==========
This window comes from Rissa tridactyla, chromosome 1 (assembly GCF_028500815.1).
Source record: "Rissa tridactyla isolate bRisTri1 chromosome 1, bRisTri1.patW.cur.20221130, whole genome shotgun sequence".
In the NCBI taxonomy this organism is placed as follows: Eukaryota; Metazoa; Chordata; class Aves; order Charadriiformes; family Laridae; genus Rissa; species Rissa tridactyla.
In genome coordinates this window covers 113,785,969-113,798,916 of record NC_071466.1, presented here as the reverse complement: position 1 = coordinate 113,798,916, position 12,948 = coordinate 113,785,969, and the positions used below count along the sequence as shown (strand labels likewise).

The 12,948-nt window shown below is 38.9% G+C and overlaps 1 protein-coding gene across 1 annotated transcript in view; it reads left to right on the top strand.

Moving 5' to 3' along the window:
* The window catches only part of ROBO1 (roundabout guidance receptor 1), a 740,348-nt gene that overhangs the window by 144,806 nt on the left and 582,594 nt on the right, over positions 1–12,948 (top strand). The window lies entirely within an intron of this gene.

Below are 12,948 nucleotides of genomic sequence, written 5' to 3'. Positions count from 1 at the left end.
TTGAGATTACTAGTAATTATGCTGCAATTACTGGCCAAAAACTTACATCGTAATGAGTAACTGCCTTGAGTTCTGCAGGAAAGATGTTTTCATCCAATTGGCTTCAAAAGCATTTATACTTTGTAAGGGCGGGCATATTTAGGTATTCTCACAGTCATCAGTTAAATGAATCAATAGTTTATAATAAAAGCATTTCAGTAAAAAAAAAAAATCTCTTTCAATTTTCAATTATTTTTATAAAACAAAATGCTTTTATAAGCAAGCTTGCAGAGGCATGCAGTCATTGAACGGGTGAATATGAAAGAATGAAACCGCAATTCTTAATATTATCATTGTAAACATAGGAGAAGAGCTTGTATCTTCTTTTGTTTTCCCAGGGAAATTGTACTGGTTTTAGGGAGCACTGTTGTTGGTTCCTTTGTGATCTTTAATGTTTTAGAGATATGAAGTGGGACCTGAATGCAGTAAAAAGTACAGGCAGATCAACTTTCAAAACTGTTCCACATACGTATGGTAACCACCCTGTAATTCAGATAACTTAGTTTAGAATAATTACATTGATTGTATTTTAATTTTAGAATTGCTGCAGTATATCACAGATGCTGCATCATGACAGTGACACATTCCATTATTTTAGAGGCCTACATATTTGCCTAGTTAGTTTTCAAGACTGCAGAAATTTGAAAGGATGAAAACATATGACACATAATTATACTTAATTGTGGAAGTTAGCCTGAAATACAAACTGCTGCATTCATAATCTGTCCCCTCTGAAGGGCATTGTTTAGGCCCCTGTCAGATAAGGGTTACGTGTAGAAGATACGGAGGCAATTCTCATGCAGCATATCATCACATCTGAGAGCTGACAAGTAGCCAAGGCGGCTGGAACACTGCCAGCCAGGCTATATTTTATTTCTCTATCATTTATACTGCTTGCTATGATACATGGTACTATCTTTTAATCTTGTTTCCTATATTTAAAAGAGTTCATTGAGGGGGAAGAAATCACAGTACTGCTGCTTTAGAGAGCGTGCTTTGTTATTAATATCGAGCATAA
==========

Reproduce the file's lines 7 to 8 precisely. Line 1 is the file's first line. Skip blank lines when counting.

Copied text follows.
* The window catches only part of ROBO1 (roundabout guidance receptor 1), a 740,348-nt gene that overhangs the window by 144,806 nt on the left and 582,594 nt on the right, over positions 1–12,948 (top strand). The window lies entirely within an intron of this gene.

Below are 12,948 nucleotides of genomic sequence, written 5' to 3'. Positions count from 1 at the left end.